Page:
Quiz! Can You Name The Top-10 Ryder Cup Points Scorers?

Representing Europe and the USA, these 10 men have all won more than 21 Ryder Cup points. Can you name them all in three minutes?

Ryder Cup points scorers
Can you name the 10 men with the most points?
(Image credit: Getty Images)

In this quiz we consider the players who have won the most Ryder Cup points. The top 10 features players from both team USA and team Europe. You may have tried our quiz to name all the venues that have hosted the Ryder Cup since 1980… Here, we give you three minutes to see how you get on naming the 10 players to have  to have secured the most points in the great biennial team contest:

More Quizzes to try:
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In 1921 a group of American pros travelled to the UK for the 2,000 Guineas Matchplay. Whilst in the country they took on their British peers at the newly opened Gleneagles. The British triumphed. In 1926 there was a similar contest at Wentworth. Again the British won. 

In the crowd at Wentworth was a 68-year-old seed merchant called Samuel Ryder. He took it upon himself to make the competition a permanent fixture and commissioned Mappin & Webb of Mayfair to build a trophy. 19 inches high and solid gold, it was to become known as The Ryder Cup.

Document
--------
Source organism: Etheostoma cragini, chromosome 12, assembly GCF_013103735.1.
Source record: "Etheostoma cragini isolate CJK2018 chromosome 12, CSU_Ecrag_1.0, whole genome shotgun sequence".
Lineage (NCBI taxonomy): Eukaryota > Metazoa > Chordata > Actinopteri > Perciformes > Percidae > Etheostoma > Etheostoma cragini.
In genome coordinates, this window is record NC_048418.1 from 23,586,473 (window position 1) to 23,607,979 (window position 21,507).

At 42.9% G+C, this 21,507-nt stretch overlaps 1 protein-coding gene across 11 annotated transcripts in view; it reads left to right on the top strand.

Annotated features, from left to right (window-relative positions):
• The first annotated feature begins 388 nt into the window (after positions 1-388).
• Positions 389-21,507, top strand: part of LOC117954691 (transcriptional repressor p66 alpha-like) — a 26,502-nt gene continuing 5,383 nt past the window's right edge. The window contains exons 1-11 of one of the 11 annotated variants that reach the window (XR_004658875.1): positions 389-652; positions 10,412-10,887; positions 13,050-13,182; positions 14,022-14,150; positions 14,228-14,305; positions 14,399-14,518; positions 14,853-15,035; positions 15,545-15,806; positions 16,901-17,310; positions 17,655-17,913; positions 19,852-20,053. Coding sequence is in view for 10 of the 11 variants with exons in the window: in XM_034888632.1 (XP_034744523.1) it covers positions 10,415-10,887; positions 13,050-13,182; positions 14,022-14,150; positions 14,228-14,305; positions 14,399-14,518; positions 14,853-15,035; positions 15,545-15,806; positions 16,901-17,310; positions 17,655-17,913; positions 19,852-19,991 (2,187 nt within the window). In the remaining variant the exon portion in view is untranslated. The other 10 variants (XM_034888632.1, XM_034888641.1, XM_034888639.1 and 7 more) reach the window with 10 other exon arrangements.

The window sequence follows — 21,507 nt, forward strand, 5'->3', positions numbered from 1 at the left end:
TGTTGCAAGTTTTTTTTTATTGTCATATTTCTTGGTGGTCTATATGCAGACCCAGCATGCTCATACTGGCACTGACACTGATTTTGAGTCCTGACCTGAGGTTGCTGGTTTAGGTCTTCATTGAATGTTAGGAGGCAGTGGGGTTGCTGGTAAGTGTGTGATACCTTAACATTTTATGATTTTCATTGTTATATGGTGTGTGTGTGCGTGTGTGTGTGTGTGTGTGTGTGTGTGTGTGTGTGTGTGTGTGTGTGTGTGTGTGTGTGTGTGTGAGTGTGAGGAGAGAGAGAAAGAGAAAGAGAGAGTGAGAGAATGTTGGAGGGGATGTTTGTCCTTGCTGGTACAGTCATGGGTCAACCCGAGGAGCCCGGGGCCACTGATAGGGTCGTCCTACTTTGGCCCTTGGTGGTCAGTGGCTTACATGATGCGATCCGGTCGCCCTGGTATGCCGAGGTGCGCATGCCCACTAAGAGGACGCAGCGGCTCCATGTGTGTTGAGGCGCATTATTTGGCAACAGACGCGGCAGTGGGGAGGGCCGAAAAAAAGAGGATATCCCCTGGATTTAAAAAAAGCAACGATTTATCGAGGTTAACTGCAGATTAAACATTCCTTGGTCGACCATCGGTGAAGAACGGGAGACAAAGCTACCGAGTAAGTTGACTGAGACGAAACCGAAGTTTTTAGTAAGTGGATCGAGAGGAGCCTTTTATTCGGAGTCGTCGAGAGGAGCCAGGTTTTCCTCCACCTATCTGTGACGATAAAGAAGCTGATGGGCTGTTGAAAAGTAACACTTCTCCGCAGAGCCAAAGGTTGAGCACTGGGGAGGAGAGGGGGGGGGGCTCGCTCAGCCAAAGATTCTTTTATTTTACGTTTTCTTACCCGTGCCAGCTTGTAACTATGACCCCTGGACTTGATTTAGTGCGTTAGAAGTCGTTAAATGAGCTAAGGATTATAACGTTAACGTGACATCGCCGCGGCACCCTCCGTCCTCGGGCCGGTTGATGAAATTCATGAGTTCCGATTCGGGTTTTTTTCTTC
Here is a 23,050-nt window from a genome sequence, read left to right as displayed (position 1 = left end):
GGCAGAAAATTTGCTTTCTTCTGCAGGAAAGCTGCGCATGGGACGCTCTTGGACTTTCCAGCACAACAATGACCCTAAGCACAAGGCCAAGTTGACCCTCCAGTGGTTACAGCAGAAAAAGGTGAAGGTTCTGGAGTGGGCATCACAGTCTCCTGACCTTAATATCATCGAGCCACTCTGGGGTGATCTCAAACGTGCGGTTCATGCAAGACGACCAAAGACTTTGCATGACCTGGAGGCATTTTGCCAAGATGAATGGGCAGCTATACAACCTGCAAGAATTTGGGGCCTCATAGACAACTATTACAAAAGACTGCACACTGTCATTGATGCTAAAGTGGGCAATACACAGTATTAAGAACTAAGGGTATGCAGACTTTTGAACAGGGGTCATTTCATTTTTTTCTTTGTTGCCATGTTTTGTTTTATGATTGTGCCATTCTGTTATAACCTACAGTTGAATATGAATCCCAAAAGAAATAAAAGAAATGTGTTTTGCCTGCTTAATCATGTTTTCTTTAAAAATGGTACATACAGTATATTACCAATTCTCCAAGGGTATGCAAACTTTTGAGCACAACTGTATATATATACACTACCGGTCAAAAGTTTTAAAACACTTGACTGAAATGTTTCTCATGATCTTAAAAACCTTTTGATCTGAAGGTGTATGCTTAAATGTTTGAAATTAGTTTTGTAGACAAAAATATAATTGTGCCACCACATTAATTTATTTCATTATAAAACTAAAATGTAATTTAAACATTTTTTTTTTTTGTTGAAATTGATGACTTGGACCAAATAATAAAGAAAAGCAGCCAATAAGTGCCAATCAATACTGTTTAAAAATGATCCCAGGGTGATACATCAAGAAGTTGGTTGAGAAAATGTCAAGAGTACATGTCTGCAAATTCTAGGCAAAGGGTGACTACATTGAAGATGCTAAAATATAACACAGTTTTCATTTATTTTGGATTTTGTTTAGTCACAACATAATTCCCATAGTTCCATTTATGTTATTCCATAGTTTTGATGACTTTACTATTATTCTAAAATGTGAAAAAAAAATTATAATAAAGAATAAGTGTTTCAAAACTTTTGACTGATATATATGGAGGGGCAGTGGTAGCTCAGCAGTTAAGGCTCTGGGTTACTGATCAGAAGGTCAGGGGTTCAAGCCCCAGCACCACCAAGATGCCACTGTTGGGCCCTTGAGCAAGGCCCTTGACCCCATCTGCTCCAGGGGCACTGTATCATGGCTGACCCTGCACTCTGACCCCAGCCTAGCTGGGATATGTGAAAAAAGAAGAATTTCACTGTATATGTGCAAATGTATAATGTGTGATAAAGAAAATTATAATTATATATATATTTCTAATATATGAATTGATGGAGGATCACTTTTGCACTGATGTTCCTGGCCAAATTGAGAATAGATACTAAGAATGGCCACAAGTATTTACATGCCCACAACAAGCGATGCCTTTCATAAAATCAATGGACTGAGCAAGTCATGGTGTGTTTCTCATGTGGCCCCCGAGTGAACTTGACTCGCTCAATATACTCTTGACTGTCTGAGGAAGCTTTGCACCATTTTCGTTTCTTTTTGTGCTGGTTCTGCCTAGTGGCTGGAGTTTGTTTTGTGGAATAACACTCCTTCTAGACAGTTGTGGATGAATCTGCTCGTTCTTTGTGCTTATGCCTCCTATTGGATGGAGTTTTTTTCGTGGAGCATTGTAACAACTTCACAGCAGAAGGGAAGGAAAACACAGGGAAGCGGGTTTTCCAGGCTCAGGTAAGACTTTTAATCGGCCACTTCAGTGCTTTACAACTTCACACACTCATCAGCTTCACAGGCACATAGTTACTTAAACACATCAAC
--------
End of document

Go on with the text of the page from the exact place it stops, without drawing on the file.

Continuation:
The first five matches went to the home side before the USA won at Southport & Ainsdale in 1937. The USA won all but two of the next 19 contests – they lost at Lindrick in 1957 and the matches were tied in 1969 at Royal Birkdale.

But, following Europe’s victory at The Belfry in 1985, the record is not in the favour of the US. Europe has won 11 of the 18 Ryder Cups since then. The overall record from 43 matches stands at USA: 28, Europe: 15. 

Fergus Bisset
Contributing Editor

Fergus is Golf Monthly's resident expert on the history of the game and has written extensively on that subject. He is a golf obsessive and 1-handicapper. Growing up in the North East of Scotland, golf runs through his veins and his passion for the sport was bolstered during his time at St Andrews university studying history. He went on to earn a post graduate diploma from the London School of Journalism. Fergus has worked for Golf Monthly since 2004 and has written two books on the game; "Great Golf Debates" together with Jezz Ellwood of Golf Monthly and the history section of "The Ultimate Golf Book" together with Neil Tappin , also of Golf Monthly. 

Fergus once shanked a ball from just over Granny Clark's Wynd on the 18th of the Old Course that struck the St Andrews Golf Club and rebounded into the Valley of Sin, from where he saved par. Who says there's no golfing god?